Aiming at aggregating numerous distributed resources to provide immense computing power, Grid computing has emerged as a promising paradigm to run complex composite applications such as workflows. However, the inherent uncertainties of grid systems as well as the structural complexity of workflow applications make it extremely challenging to schedule workflows in an efficient way, regardless of whether the objective is to minimize execution time or meet specific user and/or system Quality of Service (QoS) requirements. For both these cases, this thesis considers scheduling problems motivated by grid uncertainties and advances the state-of-the-art by developing new techniques to address these problems.First, based on existing scheduling heuristics, a Monte-Carlo approach is developed to minimize the average makespan (i.e., the overall execution time) in the presence of task estimates exhibiting limited uncertainty in the form of (controlled) random behaviour. Next, a scenario where performance prediction is difficult to obtain and resource availability may vary over time, is considered. A low-cost efficient just-in-time heuristic is proposed to cope with grid uncertainties.After addressing these performance-driven scheduling problems, a QoS-driven problem, which considers not only the aforementioned uncertainties but also the uncertainty caused by queue-based scheduling, is examined. In order to tackle all these uncertainties, an integrated scheduling model consisting of three supportive techniques is developed. Extensive evaluation using simulation shows that the proposed techniques can achieve substantial improvements towards the ultimate goal of providing a good solution for QoS-driven workflow scheduling on the Grid.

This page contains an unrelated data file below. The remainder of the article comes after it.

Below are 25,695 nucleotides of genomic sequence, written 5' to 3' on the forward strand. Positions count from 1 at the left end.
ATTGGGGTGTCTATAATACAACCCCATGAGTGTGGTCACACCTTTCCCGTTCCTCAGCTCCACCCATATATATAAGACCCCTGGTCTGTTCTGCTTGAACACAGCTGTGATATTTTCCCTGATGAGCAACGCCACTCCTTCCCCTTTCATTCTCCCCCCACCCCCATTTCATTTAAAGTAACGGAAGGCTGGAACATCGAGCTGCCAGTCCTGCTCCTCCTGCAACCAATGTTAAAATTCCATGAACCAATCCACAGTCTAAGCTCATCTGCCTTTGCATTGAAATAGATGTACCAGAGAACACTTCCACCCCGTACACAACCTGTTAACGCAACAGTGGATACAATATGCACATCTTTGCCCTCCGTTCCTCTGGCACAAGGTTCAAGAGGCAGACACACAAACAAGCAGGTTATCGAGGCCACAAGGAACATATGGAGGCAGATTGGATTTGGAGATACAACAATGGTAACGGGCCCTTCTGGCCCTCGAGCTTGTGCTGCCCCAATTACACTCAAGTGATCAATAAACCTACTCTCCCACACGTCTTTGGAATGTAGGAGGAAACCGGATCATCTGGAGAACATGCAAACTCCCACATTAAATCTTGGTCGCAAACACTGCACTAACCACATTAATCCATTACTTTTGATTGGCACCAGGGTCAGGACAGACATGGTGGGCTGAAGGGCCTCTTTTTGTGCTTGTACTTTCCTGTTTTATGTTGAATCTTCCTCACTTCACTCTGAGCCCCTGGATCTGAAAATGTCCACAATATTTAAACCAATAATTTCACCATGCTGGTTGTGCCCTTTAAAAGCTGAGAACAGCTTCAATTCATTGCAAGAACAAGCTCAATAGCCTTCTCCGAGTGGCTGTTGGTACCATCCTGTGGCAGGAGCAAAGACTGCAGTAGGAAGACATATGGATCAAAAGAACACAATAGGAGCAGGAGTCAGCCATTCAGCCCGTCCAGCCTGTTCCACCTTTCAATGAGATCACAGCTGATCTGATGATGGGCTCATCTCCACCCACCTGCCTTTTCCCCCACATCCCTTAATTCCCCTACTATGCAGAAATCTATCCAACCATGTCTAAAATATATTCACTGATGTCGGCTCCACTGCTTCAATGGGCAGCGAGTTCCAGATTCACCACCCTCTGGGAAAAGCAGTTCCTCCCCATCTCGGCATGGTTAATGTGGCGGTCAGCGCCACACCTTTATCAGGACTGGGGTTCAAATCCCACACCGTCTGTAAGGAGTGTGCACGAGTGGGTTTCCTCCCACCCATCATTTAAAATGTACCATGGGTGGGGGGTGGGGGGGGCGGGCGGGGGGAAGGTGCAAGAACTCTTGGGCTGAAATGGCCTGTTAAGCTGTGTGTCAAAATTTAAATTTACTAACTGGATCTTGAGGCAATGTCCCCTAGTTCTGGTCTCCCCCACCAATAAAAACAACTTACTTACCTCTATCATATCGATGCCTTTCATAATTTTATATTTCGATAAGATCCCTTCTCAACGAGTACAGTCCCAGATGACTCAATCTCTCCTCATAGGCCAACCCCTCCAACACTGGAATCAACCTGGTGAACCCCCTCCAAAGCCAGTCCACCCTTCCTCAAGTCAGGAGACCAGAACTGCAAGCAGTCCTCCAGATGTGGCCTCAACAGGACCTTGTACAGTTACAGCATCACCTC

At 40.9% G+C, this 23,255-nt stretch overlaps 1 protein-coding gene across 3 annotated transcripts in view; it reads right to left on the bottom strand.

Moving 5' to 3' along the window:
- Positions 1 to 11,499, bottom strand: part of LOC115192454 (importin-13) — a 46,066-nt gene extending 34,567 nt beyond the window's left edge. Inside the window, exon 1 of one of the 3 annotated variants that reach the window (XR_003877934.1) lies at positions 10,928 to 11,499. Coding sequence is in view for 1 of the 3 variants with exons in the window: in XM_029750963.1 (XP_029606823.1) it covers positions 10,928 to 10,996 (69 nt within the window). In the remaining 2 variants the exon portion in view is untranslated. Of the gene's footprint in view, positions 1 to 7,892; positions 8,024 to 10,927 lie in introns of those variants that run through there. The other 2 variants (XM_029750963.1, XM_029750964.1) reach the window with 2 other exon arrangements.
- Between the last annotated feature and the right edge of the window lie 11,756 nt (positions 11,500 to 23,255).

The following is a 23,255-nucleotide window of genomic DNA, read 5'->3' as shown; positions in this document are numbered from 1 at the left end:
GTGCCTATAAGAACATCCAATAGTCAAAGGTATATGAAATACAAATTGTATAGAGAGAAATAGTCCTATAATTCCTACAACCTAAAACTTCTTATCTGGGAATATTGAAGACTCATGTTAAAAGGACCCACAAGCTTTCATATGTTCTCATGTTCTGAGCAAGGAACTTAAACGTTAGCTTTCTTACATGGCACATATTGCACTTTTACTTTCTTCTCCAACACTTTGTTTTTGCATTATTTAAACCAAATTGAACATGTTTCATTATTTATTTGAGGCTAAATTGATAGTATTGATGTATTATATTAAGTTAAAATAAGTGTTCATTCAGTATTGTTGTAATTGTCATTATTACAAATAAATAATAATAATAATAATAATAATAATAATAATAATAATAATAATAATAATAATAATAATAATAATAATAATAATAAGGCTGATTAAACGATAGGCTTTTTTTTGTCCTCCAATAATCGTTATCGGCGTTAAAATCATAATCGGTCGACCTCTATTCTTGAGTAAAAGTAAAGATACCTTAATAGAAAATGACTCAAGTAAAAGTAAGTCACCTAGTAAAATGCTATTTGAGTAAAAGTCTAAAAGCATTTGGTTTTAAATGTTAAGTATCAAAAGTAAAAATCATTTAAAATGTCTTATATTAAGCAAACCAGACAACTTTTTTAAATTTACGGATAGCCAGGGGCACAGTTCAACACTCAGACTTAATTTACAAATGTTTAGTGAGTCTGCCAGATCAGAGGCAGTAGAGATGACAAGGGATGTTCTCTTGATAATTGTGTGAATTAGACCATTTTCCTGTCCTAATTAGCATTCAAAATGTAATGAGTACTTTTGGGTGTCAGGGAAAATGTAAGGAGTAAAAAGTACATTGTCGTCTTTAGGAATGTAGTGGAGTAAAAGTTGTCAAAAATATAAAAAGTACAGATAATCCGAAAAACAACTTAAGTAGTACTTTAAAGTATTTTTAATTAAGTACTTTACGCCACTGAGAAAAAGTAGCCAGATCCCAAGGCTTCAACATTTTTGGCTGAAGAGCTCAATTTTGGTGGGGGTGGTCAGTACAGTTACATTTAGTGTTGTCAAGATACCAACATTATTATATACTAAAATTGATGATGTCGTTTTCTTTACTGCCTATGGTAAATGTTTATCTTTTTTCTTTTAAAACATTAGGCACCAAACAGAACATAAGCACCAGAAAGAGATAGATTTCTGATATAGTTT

|Date of Award||1 Aug 2010|
- The University of Manchester
|Supervisor||Rizos Sakellariou (Supervisor)|